How RAM Compression Improves Memory Responsiveness in Windows 10

Kannon Yamada 08-04-2016

Windows 10, the last version of Windows ever The Latest Windows 10 Version Won't Be the Last One What is the latest Windows 10 version? How long is it supported? And why did Microsoft switch to a service model? Answers within! Read More , introduces a new feature called RAM compression. This new memory management routine improves system responsiveness with added computational overhead.


This article answers three questions:

  1. How does RAM compression work?
  2. Can you turn it off?
  3. Does it impact performance?

1. How Does RAM Compression Work?

The more RAM is installed How Much RAM Do You Really Need? How much computer memory do you need? Here's how to check your installed RAM and how much RAM your computer needs. Read More on your computer, the greater the number of programs that can run in the background. Whenever RAM runs short, Windows saves the content of RAM to a page file. Reading, writing, or resizing the page file can impact performance, so the less Windows requires it, the better.

RAM compression offers a novel solution by compressing How Does File Compression Work? How does file compression work? Learn the basics of file compression and the difference between lossy versus lossless compression. Read More , or crunching down, little-used elements stored in RAM and decompressing them whenever needed. This reduces the burden of the page file and significantly increases RAM available to the operating system.

Gavin touched on RAM compression in his article on how to troubleshoot Windows RAM problems How to Troubleshoot Low RAM or Memory Leaks in Windows Do you have 4 or more GB of RAM and does your computer still feel sluggish? You may suffer from a memory leak or shortage. We show you how to troubleshoot all your Windows (10)... Read More .

Keep in mind that this is a gross simplification of a far more complex chain of processes which lead to RAM compression. Here’s a schematic from Microsoft on how Windows 10 compresses RAM:


microsoft windows 10 ram compression schematic

According to Microsoft, apps compressed in RAM take up 40% of their original size. On top of that, Windows 10 now uses the page file 50% less.

The compressed portion of RAM shows up in Windows Task Manager as System and compressed memory. To a casual observer, it appears as if Windows consumes an extraordinary amount of RAM. The impact on performance — particularly on systems with 4 GB of memory or less — should be dramatic:

windows 10 ram process


The method isn’t experimental or unique. In the Linux world, ZRAM offers an analog. For example, Android employs ZSWAP and ZRAM to great effect. It’s been reported that compression can improve performance on multicore systems. OS X since Mavericks has also used RAM compression. The biggest difference is that Windows might allow users to toggle RAM compression on or off.

2. How to Turn RAM Compression Off or On

RAM compression is handled by a process known as Superfetch. Unfortunately, turning off Superfetch may substantially impact system performance. However, for those without any other option, you may need to disable the service. Doing so requires little effort.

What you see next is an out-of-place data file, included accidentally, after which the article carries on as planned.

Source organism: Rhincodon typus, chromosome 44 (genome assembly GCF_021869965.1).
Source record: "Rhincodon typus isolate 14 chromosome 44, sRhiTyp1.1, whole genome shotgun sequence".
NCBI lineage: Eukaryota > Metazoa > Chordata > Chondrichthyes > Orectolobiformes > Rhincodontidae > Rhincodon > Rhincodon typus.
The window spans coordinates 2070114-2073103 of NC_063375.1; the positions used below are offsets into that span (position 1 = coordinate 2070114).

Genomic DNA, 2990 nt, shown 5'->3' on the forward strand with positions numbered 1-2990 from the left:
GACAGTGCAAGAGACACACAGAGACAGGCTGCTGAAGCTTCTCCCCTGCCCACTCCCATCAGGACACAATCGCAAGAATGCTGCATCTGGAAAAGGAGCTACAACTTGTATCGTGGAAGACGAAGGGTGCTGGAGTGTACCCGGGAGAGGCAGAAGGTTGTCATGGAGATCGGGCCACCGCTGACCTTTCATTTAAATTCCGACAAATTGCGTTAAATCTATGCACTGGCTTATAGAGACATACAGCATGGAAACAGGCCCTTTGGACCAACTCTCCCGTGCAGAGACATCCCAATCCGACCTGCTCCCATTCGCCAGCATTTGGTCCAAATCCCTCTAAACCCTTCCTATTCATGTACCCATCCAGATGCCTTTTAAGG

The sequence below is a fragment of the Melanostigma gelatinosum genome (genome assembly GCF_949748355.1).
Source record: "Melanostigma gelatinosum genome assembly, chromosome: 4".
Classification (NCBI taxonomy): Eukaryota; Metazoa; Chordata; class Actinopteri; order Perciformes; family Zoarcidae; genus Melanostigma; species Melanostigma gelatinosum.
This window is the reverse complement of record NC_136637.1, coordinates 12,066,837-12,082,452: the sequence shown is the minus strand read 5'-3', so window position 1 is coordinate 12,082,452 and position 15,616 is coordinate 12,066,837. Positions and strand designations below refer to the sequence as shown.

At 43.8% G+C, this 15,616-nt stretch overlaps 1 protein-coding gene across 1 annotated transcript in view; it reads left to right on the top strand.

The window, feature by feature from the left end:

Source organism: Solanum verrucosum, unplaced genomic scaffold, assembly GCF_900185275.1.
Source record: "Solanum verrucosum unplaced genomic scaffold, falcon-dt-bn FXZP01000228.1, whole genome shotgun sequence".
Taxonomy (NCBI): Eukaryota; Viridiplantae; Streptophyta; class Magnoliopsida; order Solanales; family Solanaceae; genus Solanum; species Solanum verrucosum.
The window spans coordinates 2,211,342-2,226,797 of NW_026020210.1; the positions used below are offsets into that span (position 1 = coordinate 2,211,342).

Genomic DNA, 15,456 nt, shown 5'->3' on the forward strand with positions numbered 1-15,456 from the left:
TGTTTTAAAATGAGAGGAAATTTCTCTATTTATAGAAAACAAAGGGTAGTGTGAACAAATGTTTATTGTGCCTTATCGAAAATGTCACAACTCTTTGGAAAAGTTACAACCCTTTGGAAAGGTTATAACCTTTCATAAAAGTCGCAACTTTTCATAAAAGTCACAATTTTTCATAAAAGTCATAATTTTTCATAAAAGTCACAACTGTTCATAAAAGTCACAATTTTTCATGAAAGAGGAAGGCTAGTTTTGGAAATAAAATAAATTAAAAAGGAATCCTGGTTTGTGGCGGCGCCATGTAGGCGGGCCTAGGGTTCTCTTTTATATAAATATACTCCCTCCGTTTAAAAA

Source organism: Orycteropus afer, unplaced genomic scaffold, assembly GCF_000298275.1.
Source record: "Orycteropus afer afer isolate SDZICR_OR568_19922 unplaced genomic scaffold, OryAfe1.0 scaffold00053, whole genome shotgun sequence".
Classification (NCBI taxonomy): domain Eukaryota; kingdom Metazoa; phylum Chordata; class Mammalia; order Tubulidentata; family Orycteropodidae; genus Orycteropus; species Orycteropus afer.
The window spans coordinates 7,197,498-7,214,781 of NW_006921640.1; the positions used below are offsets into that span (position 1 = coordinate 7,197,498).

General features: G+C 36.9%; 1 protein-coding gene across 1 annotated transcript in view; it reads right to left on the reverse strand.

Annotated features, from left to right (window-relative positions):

How to Disable RAM Compression

This method of disabling RAM compression comes from Reddit user koukouki. Special thanks to MakeUseOf reader Bilateral for the tip.

First, press the Windows key + X. Then press R. You should see the Windows Run dialog. Type “Services.msc” (without the quotation marks) into the text field and press enter. You should see a list of all Windows services. Locate Superfetch and right click on it. Then choose Properties.


How RAM Compression Improves Memory Responsiveness in Windows 10 disable superfetch windows 10


Next, click on Stop. Then choose the field for Startup type. Choose Disabled.

How RAM Compression Improves Memory Responsiveness in Windows 10 switch superfetch disabled


Finally, click on OK. Both RAM compression and Superfetch are now disabled. If you experience a reduction in performance, however, you’ll want to turn Superfetch back on.


How to Enable RAM Compression

Follow the same instructions as above, but instead of setting the Startup Type to Disabled, choose Automatic from the context menu.

There were initial reports that RAM compression sucked up a significant amount of CPU resources. Microsoft issued a patch, so there shouldn’t be any more performance issues. However, this requires testing.

3. Impact of RAM Compression on Performance

RAM compression shouldn’t impact system performance as it doesn’t run continuously in the background.

But does enabling RAM compression take a significant chunk out of your computer’s processing power? I ran a benchmark using PassMark’s PerformanceText in order to find out.

After disabling RAM compression, I benchmarked (5 free benchmark programs The 10 Best Free Benchmark Programs for Windows Use these fantastic and free benchmark software for Windows to troubleshoot your system and keep it updated. Read More ) the computer (a Dell XPS 13 Dell XPS 13 2015 Review and Giveaway The XPS represents the pinnacle of laptop design in 2015, and it's the best bang for your buck out of any laptop we've ever seen in the $800 price range. Read More ) with PassMark PerformanceTest 8.0. The results weren’t surprising – RAM compression doesn’t seem to impact system performance in the slightest. Although, keep in mind that compression only runs when it detects that there are idle apps stored in memory.

ram compression benchmark

Note: The higher the number, the better the performance.

Should You Use Windows 10’s RAM Compression?

Absolutely. Reducing the amount of times that Windows reads or writes to the page file, system responsiveness should improve substantially – particularly with 4 GB or less of RAM. On top of that, there’s no noticeable decrease in system performance whenever it’s enabled.

On the other hand, those of you with 16 GB or 32 GB of RAM probably won’t even notice the difference, since your system rarely (if ever) touches the page file.

Do you know what’s eating up most of your system memory? Have you run into any limitations with RAM on your Windows 10 computer and if so, how much RAM do you have? Please share with us in the comments!

Image Credits:Metal table vise clamp by modustollens via Shutterstock

Related topics: Computer Maintenance, Computer Memory, Windows 10.

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  1. Abdullrohman
    May 31, 2018 at 10:47 pm

    Try to Runs 7zip, WinZip, WinRar and other compression programs with big file sizes, It will crash Windows 10 1803 every time if the page file not custom setting to above 32GB Min and Max *4.